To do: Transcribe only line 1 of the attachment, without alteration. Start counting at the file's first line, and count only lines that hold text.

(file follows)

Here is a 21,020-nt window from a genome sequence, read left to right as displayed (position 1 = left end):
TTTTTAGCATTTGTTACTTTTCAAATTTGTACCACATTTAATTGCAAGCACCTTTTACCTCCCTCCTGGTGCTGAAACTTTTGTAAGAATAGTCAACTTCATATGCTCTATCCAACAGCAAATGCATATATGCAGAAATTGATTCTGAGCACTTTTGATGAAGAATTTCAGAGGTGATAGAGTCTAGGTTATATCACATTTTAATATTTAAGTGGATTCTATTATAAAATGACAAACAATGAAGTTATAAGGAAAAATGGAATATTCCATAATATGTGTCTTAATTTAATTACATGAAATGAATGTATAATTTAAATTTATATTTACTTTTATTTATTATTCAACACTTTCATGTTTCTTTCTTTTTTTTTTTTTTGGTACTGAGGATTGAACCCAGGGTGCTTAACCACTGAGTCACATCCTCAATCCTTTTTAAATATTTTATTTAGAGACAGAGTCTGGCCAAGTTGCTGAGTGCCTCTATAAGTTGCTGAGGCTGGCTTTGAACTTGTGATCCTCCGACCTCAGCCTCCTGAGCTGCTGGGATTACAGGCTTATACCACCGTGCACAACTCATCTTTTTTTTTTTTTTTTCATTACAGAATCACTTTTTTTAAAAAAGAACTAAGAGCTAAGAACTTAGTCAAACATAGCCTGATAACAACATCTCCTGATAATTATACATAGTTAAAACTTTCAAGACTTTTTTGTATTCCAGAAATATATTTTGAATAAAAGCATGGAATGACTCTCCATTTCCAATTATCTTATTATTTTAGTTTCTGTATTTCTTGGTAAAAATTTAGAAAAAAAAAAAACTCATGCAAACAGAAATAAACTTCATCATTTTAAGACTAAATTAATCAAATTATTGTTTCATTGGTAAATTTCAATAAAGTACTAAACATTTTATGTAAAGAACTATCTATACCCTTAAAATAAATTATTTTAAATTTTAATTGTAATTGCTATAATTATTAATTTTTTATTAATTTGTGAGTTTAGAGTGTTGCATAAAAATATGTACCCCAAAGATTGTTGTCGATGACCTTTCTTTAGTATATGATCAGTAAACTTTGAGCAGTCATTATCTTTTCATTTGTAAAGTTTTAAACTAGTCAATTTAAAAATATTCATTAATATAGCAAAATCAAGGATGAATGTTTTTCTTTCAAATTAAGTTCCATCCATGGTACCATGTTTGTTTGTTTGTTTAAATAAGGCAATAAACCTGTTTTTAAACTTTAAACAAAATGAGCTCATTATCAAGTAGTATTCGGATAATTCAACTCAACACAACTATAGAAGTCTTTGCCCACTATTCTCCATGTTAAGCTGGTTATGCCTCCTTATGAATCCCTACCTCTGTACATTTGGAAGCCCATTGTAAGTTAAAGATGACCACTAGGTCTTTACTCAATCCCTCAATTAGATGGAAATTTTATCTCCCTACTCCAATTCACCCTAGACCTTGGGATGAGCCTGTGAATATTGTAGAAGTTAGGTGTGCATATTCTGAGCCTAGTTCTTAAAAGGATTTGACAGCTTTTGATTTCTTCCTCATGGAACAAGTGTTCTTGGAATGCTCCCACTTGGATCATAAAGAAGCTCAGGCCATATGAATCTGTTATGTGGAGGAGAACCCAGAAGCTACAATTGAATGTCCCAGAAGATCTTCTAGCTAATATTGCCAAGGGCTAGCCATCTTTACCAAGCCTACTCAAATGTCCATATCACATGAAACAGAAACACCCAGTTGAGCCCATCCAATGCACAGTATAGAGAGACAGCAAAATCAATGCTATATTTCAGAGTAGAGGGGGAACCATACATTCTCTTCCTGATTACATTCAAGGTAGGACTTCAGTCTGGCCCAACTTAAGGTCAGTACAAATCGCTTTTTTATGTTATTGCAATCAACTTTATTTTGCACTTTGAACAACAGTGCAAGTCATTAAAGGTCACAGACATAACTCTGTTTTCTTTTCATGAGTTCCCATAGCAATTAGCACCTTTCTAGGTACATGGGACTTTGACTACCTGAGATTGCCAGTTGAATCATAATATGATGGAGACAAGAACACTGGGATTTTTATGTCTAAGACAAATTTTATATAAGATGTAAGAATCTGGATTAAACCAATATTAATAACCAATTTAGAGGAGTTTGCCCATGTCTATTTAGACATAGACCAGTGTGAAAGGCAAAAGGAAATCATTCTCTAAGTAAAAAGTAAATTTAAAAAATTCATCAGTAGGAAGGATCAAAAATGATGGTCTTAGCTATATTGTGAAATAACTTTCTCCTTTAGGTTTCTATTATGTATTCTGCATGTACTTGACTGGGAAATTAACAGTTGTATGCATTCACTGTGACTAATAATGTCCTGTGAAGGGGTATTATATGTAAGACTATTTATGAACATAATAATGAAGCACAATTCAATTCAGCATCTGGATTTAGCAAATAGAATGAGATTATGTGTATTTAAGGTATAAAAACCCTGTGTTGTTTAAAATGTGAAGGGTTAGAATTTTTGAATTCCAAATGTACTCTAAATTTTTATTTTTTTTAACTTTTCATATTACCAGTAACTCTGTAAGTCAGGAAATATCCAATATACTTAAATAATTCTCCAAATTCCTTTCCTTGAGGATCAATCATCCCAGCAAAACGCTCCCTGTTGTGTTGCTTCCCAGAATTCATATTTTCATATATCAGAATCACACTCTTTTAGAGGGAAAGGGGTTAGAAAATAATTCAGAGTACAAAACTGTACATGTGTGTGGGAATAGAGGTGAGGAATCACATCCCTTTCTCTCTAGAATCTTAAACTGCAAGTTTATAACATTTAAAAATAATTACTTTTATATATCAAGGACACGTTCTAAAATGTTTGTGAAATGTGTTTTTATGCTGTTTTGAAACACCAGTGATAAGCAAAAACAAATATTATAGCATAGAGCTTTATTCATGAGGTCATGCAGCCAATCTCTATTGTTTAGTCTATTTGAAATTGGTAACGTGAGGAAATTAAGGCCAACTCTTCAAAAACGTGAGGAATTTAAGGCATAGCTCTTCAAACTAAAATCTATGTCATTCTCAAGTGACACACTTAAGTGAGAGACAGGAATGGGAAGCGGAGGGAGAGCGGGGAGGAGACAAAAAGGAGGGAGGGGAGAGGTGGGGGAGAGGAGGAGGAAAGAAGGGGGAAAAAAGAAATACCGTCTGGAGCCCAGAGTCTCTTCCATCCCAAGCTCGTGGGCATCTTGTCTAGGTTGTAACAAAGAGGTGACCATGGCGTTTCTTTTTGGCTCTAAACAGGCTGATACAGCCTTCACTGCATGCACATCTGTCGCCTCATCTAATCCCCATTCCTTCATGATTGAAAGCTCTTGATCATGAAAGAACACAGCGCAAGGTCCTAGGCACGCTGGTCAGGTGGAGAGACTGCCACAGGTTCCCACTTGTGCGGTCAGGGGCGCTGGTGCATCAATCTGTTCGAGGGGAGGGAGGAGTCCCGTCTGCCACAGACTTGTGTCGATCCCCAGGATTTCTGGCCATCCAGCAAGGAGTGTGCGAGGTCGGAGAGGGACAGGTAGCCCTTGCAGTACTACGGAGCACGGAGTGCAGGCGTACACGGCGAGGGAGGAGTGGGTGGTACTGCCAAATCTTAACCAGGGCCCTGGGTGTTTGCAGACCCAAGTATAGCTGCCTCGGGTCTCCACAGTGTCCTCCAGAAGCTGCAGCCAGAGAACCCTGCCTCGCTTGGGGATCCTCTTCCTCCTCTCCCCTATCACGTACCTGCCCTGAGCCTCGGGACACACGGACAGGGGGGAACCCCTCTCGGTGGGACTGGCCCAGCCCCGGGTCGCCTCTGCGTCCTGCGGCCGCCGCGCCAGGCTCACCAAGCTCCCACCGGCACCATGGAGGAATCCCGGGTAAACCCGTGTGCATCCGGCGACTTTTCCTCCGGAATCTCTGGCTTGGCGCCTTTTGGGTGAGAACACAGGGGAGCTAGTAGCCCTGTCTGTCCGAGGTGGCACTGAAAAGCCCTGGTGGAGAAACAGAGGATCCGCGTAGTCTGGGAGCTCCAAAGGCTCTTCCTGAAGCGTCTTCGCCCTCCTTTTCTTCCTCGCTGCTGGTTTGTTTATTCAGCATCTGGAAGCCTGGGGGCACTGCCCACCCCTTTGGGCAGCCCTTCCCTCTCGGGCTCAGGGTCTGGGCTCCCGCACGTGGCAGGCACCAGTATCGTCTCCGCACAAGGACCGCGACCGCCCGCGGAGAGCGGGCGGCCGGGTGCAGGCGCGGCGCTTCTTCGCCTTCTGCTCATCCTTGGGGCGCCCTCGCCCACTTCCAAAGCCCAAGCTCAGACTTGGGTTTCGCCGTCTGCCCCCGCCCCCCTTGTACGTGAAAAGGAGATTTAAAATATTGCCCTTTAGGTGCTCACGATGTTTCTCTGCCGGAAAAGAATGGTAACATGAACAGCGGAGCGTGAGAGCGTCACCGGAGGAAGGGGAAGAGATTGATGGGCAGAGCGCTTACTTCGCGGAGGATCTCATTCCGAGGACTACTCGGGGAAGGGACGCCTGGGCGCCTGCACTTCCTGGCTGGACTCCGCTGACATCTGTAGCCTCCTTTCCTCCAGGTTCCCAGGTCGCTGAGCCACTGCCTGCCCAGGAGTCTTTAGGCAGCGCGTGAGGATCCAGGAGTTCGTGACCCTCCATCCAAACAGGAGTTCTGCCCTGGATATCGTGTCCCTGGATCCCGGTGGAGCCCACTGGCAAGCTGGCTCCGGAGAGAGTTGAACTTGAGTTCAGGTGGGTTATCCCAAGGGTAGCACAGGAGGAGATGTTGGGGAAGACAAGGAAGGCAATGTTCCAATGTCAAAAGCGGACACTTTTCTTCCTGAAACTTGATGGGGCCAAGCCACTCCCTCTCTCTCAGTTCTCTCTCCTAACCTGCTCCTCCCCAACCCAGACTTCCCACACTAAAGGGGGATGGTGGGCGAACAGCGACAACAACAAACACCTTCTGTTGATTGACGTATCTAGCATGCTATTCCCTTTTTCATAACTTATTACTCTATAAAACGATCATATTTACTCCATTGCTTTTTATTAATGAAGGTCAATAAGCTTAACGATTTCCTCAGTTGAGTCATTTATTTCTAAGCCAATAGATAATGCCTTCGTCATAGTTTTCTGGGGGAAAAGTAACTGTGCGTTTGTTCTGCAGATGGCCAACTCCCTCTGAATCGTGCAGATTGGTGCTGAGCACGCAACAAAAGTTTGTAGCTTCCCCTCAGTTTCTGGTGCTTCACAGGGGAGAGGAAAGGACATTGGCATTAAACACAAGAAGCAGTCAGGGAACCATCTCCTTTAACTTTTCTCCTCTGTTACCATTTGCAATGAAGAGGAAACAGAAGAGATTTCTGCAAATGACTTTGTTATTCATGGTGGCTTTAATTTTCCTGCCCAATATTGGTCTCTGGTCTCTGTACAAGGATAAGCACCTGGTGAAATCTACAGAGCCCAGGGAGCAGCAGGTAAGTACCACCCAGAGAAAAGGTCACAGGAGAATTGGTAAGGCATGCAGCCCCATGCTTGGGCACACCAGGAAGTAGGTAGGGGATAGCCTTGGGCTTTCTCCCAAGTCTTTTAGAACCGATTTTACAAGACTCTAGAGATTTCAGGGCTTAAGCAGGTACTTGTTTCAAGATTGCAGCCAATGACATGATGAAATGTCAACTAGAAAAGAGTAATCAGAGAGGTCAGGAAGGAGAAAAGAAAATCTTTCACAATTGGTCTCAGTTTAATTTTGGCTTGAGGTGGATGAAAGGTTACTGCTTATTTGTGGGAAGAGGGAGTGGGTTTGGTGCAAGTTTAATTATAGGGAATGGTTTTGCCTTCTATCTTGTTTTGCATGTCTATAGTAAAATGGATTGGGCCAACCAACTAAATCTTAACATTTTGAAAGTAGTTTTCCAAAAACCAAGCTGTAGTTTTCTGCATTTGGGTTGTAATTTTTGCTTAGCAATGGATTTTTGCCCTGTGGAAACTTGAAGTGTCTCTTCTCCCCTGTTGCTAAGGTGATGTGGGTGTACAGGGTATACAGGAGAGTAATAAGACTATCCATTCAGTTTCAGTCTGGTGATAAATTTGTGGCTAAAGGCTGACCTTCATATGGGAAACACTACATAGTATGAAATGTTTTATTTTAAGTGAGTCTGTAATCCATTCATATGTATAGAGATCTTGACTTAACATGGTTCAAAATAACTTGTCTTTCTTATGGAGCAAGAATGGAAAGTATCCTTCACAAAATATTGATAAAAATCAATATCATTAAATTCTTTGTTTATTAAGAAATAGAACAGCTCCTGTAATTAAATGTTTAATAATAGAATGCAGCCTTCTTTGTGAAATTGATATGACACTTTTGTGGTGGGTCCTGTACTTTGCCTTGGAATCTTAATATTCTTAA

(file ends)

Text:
Here is a 21,020-nt window from a genome sequence, read left to right as displayed (position 1 = left end):